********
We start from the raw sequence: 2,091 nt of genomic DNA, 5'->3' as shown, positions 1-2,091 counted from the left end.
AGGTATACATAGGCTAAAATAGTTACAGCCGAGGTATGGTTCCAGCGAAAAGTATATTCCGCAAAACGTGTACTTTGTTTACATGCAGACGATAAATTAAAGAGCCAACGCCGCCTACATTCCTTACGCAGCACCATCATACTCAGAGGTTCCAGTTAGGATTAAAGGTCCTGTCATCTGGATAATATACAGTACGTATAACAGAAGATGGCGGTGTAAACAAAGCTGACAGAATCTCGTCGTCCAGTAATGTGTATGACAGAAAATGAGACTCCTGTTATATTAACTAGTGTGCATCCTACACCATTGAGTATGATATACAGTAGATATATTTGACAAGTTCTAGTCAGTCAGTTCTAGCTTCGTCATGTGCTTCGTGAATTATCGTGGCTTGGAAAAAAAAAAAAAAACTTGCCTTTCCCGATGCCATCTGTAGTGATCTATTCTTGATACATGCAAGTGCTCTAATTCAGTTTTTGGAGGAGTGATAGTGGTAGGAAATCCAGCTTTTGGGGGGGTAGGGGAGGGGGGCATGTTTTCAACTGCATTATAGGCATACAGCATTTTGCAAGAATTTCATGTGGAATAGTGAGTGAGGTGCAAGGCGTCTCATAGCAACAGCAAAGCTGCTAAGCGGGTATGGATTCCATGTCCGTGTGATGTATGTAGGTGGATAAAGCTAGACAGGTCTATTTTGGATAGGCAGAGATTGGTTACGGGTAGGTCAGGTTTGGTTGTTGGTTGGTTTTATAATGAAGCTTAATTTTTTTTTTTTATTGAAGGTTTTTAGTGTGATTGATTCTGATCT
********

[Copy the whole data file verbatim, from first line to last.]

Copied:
We start from the raw sequence: 2,091 nt of genomic DNA, 5'->3' as shown, positions 1-2,091 counted from the left end.
AGGTATACATAGGCTAAAATAGTTACAGCCGAGGTATGGTTCCAGCGAAAAGTATATTCCGCAAAACGTGTACTTTGTTTACATGCAGACGATAAATTAAAGAGCCAACGCCGCCTACATTCCTTACGCAGCACCATCATACTCAGAGGTTCCAGTTAGGATTAAAGGTCCTGTCATCTGGATAATATACAGTACGTATAACAGAAGATGGCGGTGTAAACAAAGCTGACAGAATCTCGTCGTCCAGTAATGTGTATGACAGAAAATGAGACTCCTGTTATATTAACTAGTGTGCATCCTACACCATTGAGTATGATATACAGTAGATATATTTGACAAGTTCTAGTCAGTCAGTTCTAGCTTCGTCATGTGCTTCGTGAATTATCGTGGCTTGGAAAAAAAAAAAAAAACTTGCCTTTCCCGATGCCATCTGTAGTGATCTATTCTTGATACATGCAAGTGCTCTAATTCAGTTTTTGGAGGAGTGATAGTGGTAGGAAATCCAGCTTTTGGGGGGGTAGGGGAGGGGGGCATGTTTTCAACTGCATTATAGGCATACAGCATTTTGCAAGAATTTCATGTGGAATAGTGAGTGAGGTGCAAGGCGTCTCATAGCAACAGCAAAGCTGCTAAGCGGGTATGGATTCCATGTCCGTGTGATGTATGTAGGTGGATAAAGCTAGACAGGTCTATTTTGGATAGGCAGAGATTGGTTACGGGTAGGTCAGGTTTGGTTGTTGGTTGGTTTTATAATGAAGCTTAATTTTTTTTTTTTATTGAAGGTTTTTAGTGTGATTGATTCTGATCT